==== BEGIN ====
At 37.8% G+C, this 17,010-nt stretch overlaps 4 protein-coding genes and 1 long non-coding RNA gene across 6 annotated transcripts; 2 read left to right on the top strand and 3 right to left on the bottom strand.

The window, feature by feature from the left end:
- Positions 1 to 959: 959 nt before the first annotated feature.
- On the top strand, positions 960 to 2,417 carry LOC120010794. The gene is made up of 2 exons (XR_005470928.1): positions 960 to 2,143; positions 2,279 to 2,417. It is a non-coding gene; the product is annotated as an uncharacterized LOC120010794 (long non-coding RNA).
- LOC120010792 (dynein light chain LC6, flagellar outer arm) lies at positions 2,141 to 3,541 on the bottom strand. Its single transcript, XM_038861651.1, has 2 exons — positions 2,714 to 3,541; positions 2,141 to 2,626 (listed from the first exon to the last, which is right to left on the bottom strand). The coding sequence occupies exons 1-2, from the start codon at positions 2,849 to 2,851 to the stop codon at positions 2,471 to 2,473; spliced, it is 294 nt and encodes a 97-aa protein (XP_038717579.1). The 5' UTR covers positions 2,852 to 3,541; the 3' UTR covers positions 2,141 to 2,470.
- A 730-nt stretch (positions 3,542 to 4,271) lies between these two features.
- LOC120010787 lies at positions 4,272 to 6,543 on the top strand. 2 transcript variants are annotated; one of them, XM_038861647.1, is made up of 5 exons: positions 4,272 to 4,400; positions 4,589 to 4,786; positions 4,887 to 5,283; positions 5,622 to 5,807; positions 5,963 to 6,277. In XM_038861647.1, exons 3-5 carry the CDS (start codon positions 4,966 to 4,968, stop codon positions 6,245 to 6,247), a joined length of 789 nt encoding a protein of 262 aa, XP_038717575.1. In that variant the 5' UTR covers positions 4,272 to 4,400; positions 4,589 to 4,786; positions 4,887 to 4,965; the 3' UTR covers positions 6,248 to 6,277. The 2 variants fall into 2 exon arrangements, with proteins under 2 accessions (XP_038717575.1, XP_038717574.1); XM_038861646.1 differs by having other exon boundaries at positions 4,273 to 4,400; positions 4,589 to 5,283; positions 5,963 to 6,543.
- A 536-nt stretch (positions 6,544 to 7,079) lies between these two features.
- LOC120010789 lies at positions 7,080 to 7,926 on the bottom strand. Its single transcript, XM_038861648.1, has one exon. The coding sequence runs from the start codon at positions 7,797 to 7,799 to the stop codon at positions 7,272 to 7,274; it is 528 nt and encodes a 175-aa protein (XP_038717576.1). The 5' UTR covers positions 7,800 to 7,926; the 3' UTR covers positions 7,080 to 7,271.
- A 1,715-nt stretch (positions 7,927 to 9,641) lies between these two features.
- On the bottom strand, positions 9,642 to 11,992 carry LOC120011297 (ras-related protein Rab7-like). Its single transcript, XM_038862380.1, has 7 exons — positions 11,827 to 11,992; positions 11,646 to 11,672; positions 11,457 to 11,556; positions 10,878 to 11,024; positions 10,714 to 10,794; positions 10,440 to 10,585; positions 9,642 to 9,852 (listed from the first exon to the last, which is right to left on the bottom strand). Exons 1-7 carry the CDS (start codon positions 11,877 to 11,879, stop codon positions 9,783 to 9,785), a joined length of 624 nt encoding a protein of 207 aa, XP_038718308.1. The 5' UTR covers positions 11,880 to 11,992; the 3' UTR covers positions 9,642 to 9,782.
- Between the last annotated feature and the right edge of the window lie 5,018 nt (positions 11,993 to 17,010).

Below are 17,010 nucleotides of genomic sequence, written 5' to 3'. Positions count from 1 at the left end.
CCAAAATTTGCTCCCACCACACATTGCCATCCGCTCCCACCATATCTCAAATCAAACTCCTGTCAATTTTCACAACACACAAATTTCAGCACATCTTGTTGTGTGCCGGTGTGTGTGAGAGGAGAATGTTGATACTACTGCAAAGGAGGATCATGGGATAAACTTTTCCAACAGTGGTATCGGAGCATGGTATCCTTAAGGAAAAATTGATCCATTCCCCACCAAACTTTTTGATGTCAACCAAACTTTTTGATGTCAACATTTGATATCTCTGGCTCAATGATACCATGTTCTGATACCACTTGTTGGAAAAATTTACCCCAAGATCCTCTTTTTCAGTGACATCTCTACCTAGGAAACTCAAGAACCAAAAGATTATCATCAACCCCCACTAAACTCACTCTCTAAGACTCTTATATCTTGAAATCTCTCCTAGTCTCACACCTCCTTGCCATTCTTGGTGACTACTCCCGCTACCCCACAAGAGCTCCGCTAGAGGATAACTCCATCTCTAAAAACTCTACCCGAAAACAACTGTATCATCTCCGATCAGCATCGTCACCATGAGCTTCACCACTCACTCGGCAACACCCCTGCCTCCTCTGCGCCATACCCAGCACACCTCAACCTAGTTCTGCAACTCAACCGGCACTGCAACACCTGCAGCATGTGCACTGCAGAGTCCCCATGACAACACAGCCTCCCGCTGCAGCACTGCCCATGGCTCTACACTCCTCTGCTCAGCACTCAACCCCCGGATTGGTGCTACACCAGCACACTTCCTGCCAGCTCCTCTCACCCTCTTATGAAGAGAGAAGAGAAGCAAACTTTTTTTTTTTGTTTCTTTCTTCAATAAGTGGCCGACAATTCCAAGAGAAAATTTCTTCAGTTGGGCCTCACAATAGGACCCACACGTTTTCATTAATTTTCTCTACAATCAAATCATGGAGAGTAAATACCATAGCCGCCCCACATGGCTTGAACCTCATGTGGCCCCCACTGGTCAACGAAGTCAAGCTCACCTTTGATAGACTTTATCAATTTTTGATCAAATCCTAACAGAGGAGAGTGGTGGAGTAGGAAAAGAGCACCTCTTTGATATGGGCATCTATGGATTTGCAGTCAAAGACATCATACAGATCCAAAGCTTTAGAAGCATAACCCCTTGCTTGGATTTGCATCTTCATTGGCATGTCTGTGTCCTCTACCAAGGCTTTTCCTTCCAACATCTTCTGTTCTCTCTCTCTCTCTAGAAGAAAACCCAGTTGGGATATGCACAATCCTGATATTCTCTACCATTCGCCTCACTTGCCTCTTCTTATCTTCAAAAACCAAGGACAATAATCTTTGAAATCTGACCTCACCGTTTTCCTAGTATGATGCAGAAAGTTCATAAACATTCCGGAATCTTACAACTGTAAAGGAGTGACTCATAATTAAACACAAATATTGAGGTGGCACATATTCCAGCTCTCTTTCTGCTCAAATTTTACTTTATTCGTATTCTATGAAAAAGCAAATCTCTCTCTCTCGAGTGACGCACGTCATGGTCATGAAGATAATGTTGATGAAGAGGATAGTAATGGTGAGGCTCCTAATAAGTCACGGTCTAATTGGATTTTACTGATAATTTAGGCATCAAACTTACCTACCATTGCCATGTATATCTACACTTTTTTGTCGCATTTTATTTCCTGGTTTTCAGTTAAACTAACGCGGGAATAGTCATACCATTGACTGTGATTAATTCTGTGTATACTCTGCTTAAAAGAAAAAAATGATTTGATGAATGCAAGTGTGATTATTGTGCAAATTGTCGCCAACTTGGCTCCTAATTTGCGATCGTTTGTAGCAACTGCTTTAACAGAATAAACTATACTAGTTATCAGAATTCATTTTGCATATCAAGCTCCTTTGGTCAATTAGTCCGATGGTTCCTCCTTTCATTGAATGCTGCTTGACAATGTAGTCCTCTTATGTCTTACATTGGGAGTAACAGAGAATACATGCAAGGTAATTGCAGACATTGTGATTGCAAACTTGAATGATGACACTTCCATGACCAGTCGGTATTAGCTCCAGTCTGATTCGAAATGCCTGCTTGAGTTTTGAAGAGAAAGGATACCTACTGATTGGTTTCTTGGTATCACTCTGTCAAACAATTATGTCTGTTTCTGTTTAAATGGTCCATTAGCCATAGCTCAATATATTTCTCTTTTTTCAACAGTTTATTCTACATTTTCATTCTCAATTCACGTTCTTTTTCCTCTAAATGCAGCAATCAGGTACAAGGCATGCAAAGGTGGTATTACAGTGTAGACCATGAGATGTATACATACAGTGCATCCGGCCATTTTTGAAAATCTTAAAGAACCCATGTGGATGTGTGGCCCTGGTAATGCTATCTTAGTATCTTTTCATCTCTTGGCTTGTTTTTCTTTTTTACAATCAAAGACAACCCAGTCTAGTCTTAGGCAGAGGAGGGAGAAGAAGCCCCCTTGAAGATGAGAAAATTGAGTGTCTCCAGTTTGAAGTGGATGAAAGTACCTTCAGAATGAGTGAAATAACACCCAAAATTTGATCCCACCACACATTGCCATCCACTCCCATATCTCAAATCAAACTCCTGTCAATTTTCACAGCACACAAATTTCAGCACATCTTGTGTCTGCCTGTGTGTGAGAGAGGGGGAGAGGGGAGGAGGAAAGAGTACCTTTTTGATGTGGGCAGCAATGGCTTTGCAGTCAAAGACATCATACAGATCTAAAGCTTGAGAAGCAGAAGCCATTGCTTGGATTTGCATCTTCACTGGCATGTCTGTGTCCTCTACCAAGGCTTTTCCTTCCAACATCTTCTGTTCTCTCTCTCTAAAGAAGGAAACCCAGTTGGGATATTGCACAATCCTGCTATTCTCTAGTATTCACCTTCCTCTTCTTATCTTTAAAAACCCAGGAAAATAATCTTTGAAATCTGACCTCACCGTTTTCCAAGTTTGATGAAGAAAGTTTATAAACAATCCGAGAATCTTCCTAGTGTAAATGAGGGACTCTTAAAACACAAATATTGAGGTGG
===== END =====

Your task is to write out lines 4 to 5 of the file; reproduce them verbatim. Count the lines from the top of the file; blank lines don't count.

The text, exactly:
- On the top strand, positions 960 to 2,417 carry LOC120010794. The gene is made up of 2 exons (XR_005470928.1): positions 960 to 2,143; positions 2,279 to 2,417. It is a non-coding gene; the product is annotated as an uncharacterized LOC120010794 (long non-coding RNA).
- LOC120010792 (dynein light chain LC6, flagellar outer arm) lies at positions 2,141 to 3,541 on the bottom strand. Its single transcript, XM_038861651.1, has 2 exons — positions 2,714 to 3,541; positions 2,141 to 2,626 (listed from the first exon to the last, which is right to left on the bottom strand). The coding sequence occupies exons 1-2, from the start codon at positions 2,849 to 2,851 to the stop codon at positions 2,471 to 2,473; spliced, it is 294 nt and encodes a 97-aa protein (XP_038717579.1). The 5' UTR covers positions 2,852 to 3,541; the 3' UTR covers positions 2,141 to 2,470.